The Acropolis Restoration



Built between 427 B.C. and 424 B.C., this ionic temple made entirely of Pentelic marble serves as a place of worship to Athena Nike, or Victorious Athena. The site upon which it lays was once under Mycenaen patrol, for a bastion had been built there and guarded the entrance to the Acropolis. It housed an earlier poros shrine, a wooden statue of Athena, and an archaic cult figure that was discovered in 1936. The temple’s most prominent features such as the two colonnades framing the cella on the east and west facades can be attributed to the architect Kallikrates. Friezes run along all the sides of the cella depicting mythology and warfare. In the 17th century, the temple was ransacked and its stones were used to strengthen the Turkish fortification wall as well as the entrance to the Acropolis. In doing so, the krepis and other architectural members of the temple were discovered, as well as the classical bastion it stands upon. Restoration efforts began shortly after this unearthing.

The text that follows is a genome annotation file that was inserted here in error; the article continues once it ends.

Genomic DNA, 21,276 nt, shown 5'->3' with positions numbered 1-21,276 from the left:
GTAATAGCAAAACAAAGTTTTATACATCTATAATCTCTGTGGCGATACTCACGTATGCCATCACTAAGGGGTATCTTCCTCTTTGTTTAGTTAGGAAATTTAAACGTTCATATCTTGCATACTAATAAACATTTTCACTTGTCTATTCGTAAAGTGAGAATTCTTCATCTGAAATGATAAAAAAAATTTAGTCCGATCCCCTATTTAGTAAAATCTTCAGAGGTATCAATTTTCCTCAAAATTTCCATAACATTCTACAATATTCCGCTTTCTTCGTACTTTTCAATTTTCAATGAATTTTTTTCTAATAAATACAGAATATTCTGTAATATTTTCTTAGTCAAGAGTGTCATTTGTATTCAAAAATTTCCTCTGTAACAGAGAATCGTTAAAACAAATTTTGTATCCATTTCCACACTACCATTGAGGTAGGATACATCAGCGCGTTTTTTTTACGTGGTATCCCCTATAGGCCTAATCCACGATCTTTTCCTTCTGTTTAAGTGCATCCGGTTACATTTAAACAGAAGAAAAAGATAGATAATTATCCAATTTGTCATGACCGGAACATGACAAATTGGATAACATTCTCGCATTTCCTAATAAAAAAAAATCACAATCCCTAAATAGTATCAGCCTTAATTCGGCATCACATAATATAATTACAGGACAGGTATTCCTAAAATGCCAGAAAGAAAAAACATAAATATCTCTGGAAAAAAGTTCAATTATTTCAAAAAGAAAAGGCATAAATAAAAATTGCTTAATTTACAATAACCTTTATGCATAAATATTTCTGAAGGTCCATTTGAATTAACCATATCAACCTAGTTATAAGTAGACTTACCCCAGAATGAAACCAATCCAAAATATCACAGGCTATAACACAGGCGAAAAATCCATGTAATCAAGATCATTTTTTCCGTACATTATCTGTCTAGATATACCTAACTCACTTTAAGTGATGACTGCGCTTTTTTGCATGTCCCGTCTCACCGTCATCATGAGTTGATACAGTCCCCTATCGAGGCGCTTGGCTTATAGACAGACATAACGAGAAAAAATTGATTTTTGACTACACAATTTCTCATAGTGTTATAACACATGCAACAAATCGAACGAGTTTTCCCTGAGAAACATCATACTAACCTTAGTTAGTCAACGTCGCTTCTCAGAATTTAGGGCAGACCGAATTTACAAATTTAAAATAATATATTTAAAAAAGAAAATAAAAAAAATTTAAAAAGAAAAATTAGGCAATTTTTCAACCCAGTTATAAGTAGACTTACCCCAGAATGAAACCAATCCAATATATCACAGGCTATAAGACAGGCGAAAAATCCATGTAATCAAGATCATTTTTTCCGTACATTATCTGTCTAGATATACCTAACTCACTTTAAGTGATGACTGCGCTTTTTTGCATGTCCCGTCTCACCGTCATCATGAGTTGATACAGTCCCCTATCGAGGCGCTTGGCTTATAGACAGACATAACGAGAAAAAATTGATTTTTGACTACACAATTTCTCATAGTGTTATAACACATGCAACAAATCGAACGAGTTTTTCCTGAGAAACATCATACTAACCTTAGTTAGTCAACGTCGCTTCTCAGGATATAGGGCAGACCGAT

Previous anastelosis efforts carried out by Ludwig Ross and Nikolaos Balanos focused on repairing structural problems in the foundations and superstructure. However, severe damage was still occurring throughout the monument, and so a third restoration attempt commenced in 2000. The new interventions consisted of dismantling, repositioning, and reinforcing the architectural members that were impaired or situated incorrectly. A hoist system was developed to safely move these fragments as well as the friezes and columns. Cement and other fillings were added to restore dimensions that had deteriorated in previous interventions and suffered from weather corrosion. One.problematic area included six slabs covering a surface of unreinforced concrete upon which the temple sat, giving way to a possible collapse. This was removed and replaced with stainless steel sheets placed on top of the foundation grid that prevents rainwater from seeping into the basement portion of the temple, which houses the original base of the monument along with the first shrines. Column drums, capitals, pediments, and coffers slabs also faced maintenance procedures that have resulted in their preservation in the Acropolis Museum and casting in the actual temple or successful refurbishments. The most important modern interventions on this monument was the relocating of the stone walls in their original positions, allowing stronger holds and an accurate portrayal of the ancient sanctuary of Athena Nike. Work was completed in 2010, but the committee is currently improving the accessibility of the underground crypt as well as to the temple itself to be made available to the public.